Assembly Language Techniques for Oracle Solaris on x86 Platforms

By Paul Lovvik, June 2004

Contents
 
Introduction
Assembly Language Starter Template for the Solaris OS
Assembly Functions for C Applications
Inline Assembly Techniques
Using Assembly to Improve Performance
Conclusion
Appendix A
 
Introduction

Long ago, I took an assembly language course in college that focused on the x86 instruction set (286 at the time) and used MSDOS as the foundation. A lot has changed since then. Processors are much faster, compilers are much smarter at generating code, and software engineers are writing much larger programs. Has the software world changed enough over the years that application programmers don't need to worry about assembly language any more? Yes and no.

Yes, because companies tend to be more and more concerned with portability and look to new hardware to provide them with the performance they require.

No, because many enterprise solutions are judged on their price/performance ratio, in which any advantage in performance could be rewarded with a higher profit margin.

I have found that many of Sun's partners still use assembly language in their products to ensure that hot code paths are as efficient as possible. While compilers are able to generate much more efficient code today, the resulting code still doesn't always compete with hand-coded assembly written by an engineer that knows how to squeeze performance out of each microprocessor instruction. Assembly language remains a powerful tool for optimization, granting the programmer greater control, and with judicious use can enhance performance. Assembly language can also be a liability. It requires more specialized talent to maintain than higher-level languages and is not portable.

This paper discusses assembly language techniques for the Solaris Operating System running on the x86 architecture. My focus is to help others not just figure out how to integrate assembly language into their projects, but also help demonstrate that assembly language is not always the answer for better performance. I will not be covering the x86 instruction set or how to write assembly code. There are many books on the market that cover those topics extensively.

All of the examples provided in this paper can be compiled with either the compiler in Sun Studio software or GCC, except as noted in the text.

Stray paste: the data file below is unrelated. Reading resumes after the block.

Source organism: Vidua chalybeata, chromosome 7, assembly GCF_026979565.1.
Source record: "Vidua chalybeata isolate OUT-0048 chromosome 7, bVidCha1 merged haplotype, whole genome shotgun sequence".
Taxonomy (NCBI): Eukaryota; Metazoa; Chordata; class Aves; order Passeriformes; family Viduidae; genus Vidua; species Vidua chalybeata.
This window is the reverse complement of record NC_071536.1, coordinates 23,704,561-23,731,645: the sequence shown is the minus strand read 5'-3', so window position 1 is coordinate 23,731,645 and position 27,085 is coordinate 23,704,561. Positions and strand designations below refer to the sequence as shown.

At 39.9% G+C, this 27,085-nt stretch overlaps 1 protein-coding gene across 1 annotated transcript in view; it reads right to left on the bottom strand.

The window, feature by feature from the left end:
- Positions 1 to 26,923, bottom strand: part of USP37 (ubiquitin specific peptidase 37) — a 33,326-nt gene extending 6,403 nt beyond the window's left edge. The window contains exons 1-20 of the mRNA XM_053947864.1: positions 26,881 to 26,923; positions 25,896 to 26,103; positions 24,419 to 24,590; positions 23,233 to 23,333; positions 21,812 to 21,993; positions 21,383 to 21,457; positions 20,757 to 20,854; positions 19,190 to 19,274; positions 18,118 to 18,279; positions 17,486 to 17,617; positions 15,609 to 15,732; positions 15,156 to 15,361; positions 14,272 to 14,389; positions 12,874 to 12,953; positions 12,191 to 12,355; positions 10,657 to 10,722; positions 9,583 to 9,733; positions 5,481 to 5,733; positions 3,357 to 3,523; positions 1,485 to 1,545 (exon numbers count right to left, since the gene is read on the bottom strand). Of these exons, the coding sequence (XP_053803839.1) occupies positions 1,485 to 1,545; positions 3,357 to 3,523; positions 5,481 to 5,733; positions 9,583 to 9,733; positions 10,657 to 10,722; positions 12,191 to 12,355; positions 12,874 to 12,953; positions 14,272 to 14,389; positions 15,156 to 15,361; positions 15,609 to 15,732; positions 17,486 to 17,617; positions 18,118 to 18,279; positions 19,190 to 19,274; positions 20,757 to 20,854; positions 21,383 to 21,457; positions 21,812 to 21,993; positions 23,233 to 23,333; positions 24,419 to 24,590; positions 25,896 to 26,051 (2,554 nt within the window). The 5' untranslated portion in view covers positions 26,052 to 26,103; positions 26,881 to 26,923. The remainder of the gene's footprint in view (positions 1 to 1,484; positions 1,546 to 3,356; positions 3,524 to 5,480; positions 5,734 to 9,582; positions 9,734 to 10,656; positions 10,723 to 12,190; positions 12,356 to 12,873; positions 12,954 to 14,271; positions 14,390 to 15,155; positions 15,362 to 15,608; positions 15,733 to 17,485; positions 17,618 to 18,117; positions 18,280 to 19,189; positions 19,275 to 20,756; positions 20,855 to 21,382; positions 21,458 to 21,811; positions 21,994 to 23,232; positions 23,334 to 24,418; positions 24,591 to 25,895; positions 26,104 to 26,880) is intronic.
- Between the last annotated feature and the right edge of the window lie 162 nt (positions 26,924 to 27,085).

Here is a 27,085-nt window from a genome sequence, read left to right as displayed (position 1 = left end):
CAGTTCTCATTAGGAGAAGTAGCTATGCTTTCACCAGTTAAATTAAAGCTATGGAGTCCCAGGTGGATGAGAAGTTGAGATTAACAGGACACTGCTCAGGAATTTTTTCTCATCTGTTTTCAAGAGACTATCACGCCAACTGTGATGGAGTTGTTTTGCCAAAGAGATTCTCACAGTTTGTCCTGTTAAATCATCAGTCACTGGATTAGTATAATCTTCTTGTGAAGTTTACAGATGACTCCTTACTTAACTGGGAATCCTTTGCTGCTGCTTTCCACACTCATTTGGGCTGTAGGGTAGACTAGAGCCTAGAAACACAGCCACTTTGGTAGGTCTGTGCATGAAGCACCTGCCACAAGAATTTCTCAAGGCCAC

Assembly Language Starter Template for the Solaris OS

When writing assembly language modules, it is very useful to have a starter file. This file should be designed to improve an engineer's efficiency by reducing errors caused by misremembering the format or the correct order of the instructions for setting up and tearing down the stack for a function. Rather than simply provide my own rendition of such a file, I will demonstrate how to arrive at your own boilerplate that contains the features that you need. This can be done easily using a compiler and a bit of C code.

I will begin by creating a very simple C program. I have chosen an example that illustrates what goes into an assembly language module as well as why hand-coded assembly can be more efficient. Please see the section titled "Using Assembly to Improve Performance" for a discussion of when hand-coded assembly should be used.

My program is a simple variation of HelloWorld:

hello.c

#include <stdio.h>

int
main(int argc, char **argv) {
  int count = argc;
  if (count > 1) {
    int index;
    for (index = 1; index < count; index++) {
      printf("Hello, %s\n", argv[index]);
    }
  } else {
    printf("Hello, world!\n");
  }
  return (0);
}


I have extended the common HelloWorld implementation to greet each person by name, should their names be entered on the command line. I could compile this code, but instead I will use the compiler to generate assembly code:

cc -S hello.c

The -S option causes a new, hello.s file to be created that contains the assembly version of our C application. GCC can also be used to generate the assembly, though there will be differences in the resulting code. I have added a few comments to the assembly file to make it easier to follow along and compare to the original C code.

hello.s

  .section	.text,"ax"
  .align	4

  .globl	main
  .type	main,@function
  .align	16
main:
  pushl	%ebp
  movl	%esp,%ebp
  subl	$12,%esp
.L93:

/ File hello.c:
/ Line 5
  movl	8(%ebp), %eax         / argc is referenced by
			      / 8(%ebp)
			      / %eax is a temp register
			      / used for loading a
			      / local variable (count)
  movl	%eax, -8(%ebp)        / int count = argc
			      / count is referenced by
			      / -8(%ebp)
/ Line 6
  movl	-8(%ebp), %eax        / set up for comparison
                              / moving count into a
			      / temp register
  cmpl	$1,%eax               / compare count to 1